In the midst of drugs and violence, Mille Lacs Band rallies for police
ST. PAUL — The Mille Lacs Indian Reservation is becoming a haven for drug dealers and other criminals, band members say.
"People now show up on our reservation because they believe it is a police-free zone," band Chief Executive Melanie Benjamin told about 100 at a Minnesota State Capitol Rally Monday, Nov. 20.
Mille Lacs County and the band disagree whether tribal police should have jurisdiction on most of the reservation. In June of 2016, the county ended a police cooperation agreement with the band, an action Benjamin and other band supporters want reversed.
Gov. Mark Dayton has ordered the county and band to enter mediation, which is scheduled to begin next Monday. But the county board has not approved the approach, so whether talks resume remains unclear.
U.S. Interior Secretary Ryan Zinke, whose department oversees the Bureau of Indian Affairs, got into the act last Friday when he visited the reservation and county officials. Earlier, a deputy interior secretary wrote to county officials, saying they were wrong in saying band police have little authority.
Also, the band is taking the county to federal court over the dispute.
Benjamin said in an interview that the county has offered the band a new agreement, but is in unacceptable. She said, for instance, the county would require it to be notified when Benjamin goes to Washington, D.C. The band is a sovereign nation, she said, and the county has no right to make such demands.
While the dispute goes on, there have been 66 drug overdoses on the reservation, Benjamin said, 13 of them fatal.
Tribal police cannot make arrests for serious crimes because county officials will not prosecute them.
The county no longer allows tribal officers to be dispatched by the county 911 center.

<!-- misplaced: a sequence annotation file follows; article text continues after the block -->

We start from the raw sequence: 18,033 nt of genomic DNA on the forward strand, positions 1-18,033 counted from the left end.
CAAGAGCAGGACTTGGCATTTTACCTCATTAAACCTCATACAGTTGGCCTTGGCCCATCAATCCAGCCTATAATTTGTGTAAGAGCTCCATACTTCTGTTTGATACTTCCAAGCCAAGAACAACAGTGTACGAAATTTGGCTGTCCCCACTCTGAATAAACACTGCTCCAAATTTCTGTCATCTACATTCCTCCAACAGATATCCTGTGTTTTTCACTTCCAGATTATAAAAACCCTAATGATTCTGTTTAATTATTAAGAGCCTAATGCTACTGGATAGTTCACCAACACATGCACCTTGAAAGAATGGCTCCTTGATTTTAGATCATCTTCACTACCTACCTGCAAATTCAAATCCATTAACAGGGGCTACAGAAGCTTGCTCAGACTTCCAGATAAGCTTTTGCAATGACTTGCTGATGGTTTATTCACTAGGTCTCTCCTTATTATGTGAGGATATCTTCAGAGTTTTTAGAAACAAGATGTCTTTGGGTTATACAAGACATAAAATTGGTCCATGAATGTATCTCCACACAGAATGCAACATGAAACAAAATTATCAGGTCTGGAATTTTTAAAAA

With the end of the agreement, tribal officers are limited to investigating minor crimes that tribal court can handle, and other crimes in a small area. They cannot use the county jail or ask the county attorney to file charges.
While the county has hired six new sheriff's deputies, the band's police force has fallen by 10, to 22. Benjamin said officers do not want to work for a force with little authority.
Benjamin and Rep. Peggy Flanagan, D-St. Louis Park, said the Legislature needs to change state law to help Mille Lacs and other tribes that could face similar situations. The Legislature does not return to session until Feb. 20
The Mille Lacs County board unanimously voted last year to end the cooperative agreement with the band.
Mille Lacs County Administrator Pat Oman said at the time that "it is clear that tribal government prioritized tribal law over and above Minnesota law and its cooperative relationship with Mille Lacs County."
The agreement had been in effect for 25 years and was refreshed in 2008.
Dayton has told the two sides to enter mediation to settle the disagreement and earlier this month the county board voted to table that request.
Dayton arranged for retired Judge Arthur Boylan to conduct medication activities. Band leaders said the governor's office would handle mediation expenses through donations, but county leaders said state law bans the county from accepting such donations.
The county board could reconsider the medication proposal Tuesday.
In a letter to the county, Dayton said he would look at actions by the state if county officials do not reinstate the agreement.
He said the lack of a pact is "intolerable and needs to be resolved.... An inadequate response to serious crimes being committed in your county, when you have insisted on taking complete responsibility for the law enforcement previously provided by tribal police, is dangerously irresponsible and morally indefensible."
Much of the dispute is about how big the reservation is. The county maintains it is about 4,000 acres, while the band and the Interior Department say it is 61,000 acres.
About 2,300 American Indians live on the reservation.